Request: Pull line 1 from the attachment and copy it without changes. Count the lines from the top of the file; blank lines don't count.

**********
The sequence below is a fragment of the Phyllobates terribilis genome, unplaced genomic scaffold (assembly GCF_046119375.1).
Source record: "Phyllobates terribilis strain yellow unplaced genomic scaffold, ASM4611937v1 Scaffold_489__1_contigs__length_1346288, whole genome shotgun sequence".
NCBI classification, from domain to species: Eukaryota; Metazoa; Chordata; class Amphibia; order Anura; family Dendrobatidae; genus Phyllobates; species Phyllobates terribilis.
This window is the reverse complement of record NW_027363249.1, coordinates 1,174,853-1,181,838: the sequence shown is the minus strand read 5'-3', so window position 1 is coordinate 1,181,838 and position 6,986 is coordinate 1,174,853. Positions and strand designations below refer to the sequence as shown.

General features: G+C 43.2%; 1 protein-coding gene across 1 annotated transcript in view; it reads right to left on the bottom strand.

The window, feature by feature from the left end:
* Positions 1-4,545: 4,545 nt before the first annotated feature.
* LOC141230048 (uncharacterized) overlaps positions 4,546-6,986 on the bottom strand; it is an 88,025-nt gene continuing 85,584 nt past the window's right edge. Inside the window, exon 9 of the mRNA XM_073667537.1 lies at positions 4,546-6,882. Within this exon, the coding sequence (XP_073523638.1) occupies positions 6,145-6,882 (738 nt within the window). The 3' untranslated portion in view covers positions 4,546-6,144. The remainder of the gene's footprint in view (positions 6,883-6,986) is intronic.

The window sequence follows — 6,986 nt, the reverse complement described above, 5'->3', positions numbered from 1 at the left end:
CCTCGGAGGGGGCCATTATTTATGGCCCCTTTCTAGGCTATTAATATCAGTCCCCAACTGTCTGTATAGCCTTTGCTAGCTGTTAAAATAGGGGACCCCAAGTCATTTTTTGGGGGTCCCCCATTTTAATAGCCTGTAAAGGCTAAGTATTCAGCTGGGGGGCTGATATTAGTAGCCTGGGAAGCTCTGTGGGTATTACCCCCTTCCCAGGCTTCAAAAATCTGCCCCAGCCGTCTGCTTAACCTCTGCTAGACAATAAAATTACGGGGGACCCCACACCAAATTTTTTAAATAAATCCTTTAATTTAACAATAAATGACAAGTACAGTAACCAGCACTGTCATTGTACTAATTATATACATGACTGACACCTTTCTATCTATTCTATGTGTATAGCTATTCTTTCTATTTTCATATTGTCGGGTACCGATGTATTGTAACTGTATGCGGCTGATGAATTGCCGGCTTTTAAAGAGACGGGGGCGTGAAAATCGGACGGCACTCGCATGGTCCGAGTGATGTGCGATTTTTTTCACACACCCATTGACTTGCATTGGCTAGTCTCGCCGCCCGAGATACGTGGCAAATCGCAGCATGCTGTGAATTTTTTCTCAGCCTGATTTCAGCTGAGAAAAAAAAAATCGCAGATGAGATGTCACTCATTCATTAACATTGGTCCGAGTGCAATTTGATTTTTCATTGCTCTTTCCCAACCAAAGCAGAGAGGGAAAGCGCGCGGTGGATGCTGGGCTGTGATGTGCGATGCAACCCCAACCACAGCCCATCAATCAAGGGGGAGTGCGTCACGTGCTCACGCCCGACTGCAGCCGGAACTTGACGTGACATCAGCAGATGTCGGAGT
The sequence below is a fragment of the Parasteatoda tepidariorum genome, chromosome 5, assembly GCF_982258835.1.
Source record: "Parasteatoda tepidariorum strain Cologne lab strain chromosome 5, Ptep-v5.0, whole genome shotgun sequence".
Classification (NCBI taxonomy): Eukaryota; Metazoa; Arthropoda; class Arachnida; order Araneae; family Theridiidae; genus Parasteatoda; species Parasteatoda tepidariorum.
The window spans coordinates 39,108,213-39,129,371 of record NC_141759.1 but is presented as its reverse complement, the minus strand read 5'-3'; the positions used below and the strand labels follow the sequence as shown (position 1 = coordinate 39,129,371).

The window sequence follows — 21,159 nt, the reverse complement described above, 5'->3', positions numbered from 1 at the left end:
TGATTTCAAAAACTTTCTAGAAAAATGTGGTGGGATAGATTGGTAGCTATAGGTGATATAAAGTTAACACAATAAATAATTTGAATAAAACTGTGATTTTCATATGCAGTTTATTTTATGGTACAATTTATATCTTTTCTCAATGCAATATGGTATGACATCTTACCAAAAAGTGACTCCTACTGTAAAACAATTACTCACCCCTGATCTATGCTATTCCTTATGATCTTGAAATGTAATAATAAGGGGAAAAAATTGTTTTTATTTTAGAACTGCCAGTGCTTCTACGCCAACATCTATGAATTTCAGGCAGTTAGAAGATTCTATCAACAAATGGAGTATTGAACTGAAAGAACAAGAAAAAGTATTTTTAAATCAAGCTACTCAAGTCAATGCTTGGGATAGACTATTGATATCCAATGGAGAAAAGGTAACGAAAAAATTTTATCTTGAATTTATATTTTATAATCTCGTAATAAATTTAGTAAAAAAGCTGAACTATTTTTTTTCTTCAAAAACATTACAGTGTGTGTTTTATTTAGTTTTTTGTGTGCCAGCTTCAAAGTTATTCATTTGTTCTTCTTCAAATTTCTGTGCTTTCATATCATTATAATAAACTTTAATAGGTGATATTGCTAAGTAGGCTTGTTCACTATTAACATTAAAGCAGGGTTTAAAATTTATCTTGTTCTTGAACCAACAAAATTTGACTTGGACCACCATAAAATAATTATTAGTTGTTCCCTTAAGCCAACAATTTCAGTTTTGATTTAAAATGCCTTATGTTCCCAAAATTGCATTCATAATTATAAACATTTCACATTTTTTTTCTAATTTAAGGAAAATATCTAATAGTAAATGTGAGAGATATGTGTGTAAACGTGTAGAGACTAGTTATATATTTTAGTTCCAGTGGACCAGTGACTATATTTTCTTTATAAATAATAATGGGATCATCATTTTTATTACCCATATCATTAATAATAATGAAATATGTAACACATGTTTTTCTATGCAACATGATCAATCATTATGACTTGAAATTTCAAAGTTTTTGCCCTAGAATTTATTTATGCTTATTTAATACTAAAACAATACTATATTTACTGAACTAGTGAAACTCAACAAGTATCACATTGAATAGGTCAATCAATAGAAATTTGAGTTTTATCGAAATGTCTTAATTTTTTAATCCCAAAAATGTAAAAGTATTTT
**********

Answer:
The sequence below is a fragment of the Phyllobates terribilis genome, unplaced genomic scaffold (assembly GCF_046119375.1).